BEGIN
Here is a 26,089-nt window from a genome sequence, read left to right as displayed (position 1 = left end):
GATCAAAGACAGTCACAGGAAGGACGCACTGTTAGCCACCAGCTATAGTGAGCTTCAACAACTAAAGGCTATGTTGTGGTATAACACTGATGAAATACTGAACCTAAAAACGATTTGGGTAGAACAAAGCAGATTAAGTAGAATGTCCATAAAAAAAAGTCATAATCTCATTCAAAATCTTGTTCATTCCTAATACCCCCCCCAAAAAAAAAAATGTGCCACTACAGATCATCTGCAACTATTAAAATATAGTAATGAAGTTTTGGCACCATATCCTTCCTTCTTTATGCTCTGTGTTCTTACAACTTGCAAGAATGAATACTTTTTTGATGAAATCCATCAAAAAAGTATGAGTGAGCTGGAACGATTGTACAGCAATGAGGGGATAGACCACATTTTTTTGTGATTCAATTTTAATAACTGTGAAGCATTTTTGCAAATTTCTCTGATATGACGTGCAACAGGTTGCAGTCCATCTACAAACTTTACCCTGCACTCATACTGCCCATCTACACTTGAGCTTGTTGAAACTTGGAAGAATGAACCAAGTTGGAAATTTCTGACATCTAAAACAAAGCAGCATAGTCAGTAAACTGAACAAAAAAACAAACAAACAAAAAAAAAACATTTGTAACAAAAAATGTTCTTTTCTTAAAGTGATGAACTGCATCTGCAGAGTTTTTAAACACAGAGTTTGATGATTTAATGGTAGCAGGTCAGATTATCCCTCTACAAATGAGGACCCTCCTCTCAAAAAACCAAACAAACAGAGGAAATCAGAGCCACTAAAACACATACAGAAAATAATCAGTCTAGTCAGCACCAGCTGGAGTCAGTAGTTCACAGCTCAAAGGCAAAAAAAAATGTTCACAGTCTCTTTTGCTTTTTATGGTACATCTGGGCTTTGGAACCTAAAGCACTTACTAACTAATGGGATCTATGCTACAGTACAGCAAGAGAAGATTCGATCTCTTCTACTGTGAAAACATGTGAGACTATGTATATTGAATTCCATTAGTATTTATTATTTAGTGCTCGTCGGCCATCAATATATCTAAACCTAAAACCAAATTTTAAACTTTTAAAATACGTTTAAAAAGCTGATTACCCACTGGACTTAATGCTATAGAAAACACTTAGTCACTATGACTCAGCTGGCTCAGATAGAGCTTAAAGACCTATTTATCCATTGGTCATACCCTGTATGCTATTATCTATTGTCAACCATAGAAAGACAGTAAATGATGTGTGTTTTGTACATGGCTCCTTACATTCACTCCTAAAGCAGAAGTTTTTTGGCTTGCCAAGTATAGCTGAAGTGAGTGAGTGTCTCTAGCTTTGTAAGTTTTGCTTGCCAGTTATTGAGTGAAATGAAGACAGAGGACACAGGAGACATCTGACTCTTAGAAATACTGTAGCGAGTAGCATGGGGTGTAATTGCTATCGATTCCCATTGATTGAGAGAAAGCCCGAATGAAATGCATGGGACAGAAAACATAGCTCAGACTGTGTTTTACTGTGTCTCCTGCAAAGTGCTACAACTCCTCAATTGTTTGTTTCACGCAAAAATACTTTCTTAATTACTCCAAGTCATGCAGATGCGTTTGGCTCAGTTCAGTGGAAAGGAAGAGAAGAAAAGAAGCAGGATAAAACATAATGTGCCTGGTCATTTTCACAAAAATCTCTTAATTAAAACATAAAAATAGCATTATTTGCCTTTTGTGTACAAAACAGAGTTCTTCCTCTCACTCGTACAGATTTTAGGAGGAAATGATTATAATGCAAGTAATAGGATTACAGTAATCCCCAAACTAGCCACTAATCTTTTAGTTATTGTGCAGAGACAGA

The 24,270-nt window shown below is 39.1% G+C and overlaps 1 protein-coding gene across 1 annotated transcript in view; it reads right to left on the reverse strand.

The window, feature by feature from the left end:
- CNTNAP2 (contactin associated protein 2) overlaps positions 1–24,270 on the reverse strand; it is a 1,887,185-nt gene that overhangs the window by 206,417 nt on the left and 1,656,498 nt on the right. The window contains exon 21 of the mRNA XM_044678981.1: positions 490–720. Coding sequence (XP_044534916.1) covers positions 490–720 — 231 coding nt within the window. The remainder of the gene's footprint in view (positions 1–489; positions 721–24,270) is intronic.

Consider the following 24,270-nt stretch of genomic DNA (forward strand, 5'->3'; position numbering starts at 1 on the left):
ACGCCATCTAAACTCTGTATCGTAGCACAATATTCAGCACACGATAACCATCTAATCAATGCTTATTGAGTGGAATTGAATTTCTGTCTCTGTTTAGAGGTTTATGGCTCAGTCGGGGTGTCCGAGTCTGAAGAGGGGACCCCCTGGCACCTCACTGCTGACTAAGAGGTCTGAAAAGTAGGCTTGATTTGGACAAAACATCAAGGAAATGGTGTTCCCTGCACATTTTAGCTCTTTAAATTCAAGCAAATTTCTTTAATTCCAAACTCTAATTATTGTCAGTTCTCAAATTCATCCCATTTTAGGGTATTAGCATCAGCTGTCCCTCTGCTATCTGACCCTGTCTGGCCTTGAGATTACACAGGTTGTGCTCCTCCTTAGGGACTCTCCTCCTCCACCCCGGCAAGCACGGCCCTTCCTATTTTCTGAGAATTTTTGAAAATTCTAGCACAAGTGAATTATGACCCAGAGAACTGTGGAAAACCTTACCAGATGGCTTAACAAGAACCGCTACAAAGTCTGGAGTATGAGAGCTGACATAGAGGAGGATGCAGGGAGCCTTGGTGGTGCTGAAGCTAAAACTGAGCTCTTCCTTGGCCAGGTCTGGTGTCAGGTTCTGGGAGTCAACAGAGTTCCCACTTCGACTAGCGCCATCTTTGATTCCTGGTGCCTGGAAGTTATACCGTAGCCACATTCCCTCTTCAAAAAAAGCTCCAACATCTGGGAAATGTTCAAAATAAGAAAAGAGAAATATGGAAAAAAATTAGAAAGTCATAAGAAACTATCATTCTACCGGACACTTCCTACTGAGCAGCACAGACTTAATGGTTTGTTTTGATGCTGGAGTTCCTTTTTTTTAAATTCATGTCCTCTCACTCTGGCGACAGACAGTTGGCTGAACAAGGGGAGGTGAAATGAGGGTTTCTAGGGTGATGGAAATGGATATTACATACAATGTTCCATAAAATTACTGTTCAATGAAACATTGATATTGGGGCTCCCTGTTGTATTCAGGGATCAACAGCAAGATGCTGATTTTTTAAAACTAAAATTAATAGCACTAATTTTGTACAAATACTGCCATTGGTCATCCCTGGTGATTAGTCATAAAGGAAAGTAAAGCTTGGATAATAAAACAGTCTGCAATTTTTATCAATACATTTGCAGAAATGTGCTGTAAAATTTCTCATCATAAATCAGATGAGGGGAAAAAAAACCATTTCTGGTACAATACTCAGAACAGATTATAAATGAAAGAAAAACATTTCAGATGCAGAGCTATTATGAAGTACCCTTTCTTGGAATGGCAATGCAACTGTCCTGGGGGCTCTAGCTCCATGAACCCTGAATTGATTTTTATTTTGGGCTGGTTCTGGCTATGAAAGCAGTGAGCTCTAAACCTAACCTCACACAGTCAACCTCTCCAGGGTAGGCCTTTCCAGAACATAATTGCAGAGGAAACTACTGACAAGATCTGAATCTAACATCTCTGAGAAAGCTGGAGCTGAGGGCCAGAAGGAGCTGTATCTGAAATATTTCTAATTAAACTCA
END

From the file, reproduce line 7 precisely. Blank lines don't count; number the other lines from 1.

ACGCCATCTAAACTCTGTATCGTAGCACAATATTCAGCACACGATAACCATCTAATCAATGCTTATTGAGTGGAATTGAATTTCTGTCTCTGTTTAGAGGTTTATGGCTCAGTCGGGGTGTCCGAGTCTGAAGAGGGGACCCCCTGGCACCTCACTGCTGACTAAGAGGTCTGAAAAGTAGGCTTGATTTGGACAAAACATCAAGGAAATGGTGTTCCCTGCACATTTTAGCTCTTTAAATTCAAGCAAATTTCTTTAATTCCAAACTCTAATTATTGTCAGTTCTCAAATTCATCCCATTTTAGGGTATTAGCATCAGCTGTCCCTCTGCTATCTGACCCTGTCTGGCCTTGAGATTACACAGGTTGTGCTCCTCCTTAGGGACTCTCCTCCTCCACCCCGGCAAGCACGGCCCTTCCTATTTTCTGAGAATTTTTGAAAATTCTAGCACAAGTGAATTATGACCCAGAGAACTGTGGAAAACCTTACCAGATGGCTTAACAAGAACCGCTACAAAGTCTGGAGTATGAGAGCTGACATAGAGGAGGATGCAGGGAGCCTTGGTGGTGCTGAAGCTAAAACTGAGCTCTTCCTTGGCCAGGTCTGGTGTCAGGTTCTGGGAGTCAACAGAGTTCCCACTTCGACTAGCGCCATCTTTGATTCCTGGTGCCTGGAAGTTATACCGTAGCCACATTCCCTCTTCAAAAAAAGCTCCAACATCTGGGAAATGTTCAAAATAAGAAAAGAGAAATATGGAAAAAAATTAGAAAGTCATAAGAAACTATCATTCTACCGGACACTTCCTACTGAGCAGCACAGACTTAATGGTTTGTTTTGATGCTGGAGTTCCTTTTTTTTAAATTCATGTCCTCTCACTCTGGCGACAGACAGTTGGCTGAACAAGGGGAGGTGAAATGAGGGTTTCTAGGGTGATGGAAATGGATATTACATACAATGTTCCATAAAATTACTGTTCAATGAAACATTGATATTGGGGCTCCCTGTTGTATTCAGGGATCAACAGCAAGATGCTGATTTTTTAAAACTAAAATTAATAGCACTAATTTTGTACAAATACTGCCATTGGTCATCCCTGGTGATTAGTCATAAAGGAAAGTAAAGCTTGGATAATAAAACAGTCTGCAATTTTTATCAATACATTTGCAGAAATGTGCTGTAAAATTTCTCATCATAAATCAGATGAGGGGAAAAAAAACCATTTCTGGTACAATACTCAGAACAGATTATAAATGAAAGAAAAACATTTCAGATGCAGAGCTATTATGAAGTACCCTTTCTTGGAATGGCAATGCAACTGTCCTGGGGGCTCTAGCTCCATGAACCCTGAATTGATTTTTATTTTGGGCTGGTTCTGGCTATGAAAGCAGTGAGCTCTAAACCTAACCTCACACAGTCAACCTCTCCAGGGTAGGCCTTTCCAGAACATAATTGCAGAGGAAACTACTGACAAGATCTGAATCTAACATCTCTGAGAAAGCTGGAGCTGAGGGCCAGAAGGAGCTGTATCTGAAATATTTCTAATTAAACTCA